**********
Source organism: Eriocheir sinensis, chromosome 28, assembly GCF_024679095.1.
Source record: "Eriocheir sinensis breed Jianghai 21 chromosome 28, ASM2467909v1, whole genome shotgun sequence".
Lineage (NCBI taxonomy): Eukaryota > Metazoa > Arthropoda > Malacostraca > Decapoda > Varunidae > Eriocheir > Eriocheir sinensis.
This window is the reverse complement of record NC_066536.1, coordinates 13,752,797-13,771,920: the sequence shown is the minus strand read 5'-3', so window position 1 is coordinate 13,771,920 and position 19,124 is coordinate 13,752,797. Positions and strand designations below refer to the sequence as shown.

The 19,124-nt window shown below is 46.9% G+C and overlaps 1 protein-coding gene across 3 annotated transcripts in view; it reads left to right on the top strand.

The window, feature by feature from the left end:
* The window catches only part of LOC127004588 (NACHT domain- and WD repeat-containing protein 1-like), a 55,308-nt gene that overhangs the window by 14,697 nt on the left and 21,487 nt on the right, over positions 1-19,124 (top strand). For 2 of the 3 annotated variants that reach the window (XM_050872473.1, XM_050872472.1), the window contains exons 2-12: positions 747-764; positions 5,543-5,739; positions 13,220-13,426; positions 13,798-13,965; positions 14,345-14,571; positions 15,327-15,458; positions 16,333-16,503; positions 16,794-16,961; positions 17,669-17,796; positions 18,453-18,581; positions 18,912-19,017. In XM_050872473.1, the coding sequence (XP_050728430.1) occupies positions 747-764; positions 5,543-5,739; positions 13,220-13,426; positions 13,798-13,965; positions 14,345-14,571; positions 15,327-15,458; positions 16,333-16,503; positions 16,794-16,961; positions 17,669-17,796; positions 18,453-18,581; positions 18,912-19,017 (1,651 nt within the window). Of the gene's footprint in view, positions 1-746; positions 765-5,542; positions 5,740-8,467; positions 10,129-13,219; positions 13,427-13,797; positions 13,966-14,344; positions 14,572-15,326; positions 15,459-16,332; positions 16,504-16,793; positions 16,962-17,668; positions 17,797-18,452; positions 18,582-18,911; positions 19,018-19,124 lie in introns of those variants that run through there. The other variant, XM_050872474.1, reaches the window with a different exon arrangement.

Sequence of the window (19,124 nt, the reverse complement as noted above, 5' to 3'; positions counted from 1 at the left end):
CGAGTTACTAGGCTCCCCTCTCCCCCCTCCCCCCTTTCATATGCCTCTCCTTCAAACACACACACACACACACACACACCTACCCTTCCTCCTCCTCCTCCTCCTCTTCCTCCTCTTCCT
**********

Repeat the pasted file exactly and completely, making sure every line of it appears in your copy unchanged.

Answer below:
Source organism: Eriocheir sinensis, chromosome 28, assembly GCF_024679095.1.
Source record: "Eriocheir sinensis breed Jianghai 21 chromosome 28, ASM2467909v1, whole genome shotgun sequence".
Lineage (NCBI taxonomy): Eukaryota > Metazoa > Arthropoda > Malacostraca > Decapoda > Varunidae > Eriocheir > Eriocheir sinensis.
This window is the reverse complement of record NC_066536.1, coordinates 13,752,797-13,771,920: the sequence shown is the minus strand read 5'-3', so window position 1 is coordinate 13,771,920 and position 19,124 is coordinate 13,752,797. Positions and strand designations below refer to the sequence as shown.

The 19,124-nt window shown below is 46.9% G+C and overlaps 1 protein-coding gene across 3 annotated transcripts in view; it reads left to right on the top strand.

The window, feature by feature from the left end:
* The window catches only part of LOC127004588 (NACHT domain- and WD repeat-containing protein 1-like), a 55,308-nt gene that overhangs the window by 14,697 nt on the left and 21,487 nt on the right, over positions 1-19,124 (top strand). For 2 of the 3 annotated variants that reach the window (XM_050872473.1, XM_050872472.1), the window contains exons 2-12: positions 747-764; positions 5,543-5,739; positions 13,220-13,426; positions 13,798-13,965; positions 14,345-14,571; positions 15,327-15,458; positions 16,333-16,503; positions 16,794-16,961; positions 17,669-17,796; positions 18,453-18,581; positions 18,912-19,017. In XM_050872473.1, the coding sequence (XP_050728430.1) occupies positions 747-764; positions 5,543-5,739; positions 13,220-13,426; positions 13,798-13,965; positions 14,345-14,571; positions 15,327-15,458; positions 16,333-16,503; positions 16,794-16,961; positions 17,669-17,796; positions 18,453-18,581; positions 18,912-19,017 (1,651 nt within the window). Of the gene's footprint in view, positions 1-746; positions 765-5,542; positions 5,740-8,467; positions 10,129-13,219; positions 13,427-13,797; positions 13,966-14,344; positions 14,572-15,326; positions 15,459-16,332; positions 16,504-16,793; positions 16,962-17,668; positions 17,797-18,452; positions 18,582-18,911; positions 19,018-19,124 lie in introns of those variants that run through there. The other variant, XM_050872474.1, reaches the window with a different exon arrangement.

Sequence of the window (19,124 nt, the reverse complement as noted above, 5' to 3'; positions counted from 1 at the left end):
CGAGTTACTAGGCTCCCCTCTCCCCCCTCCCCCCTTTCATATGCCTCTCCTTCAAACACACACACACACACACACACACCTACCCTTCCTCCTCCTCCTCCTCCTCTTCCTCCTCTTCCT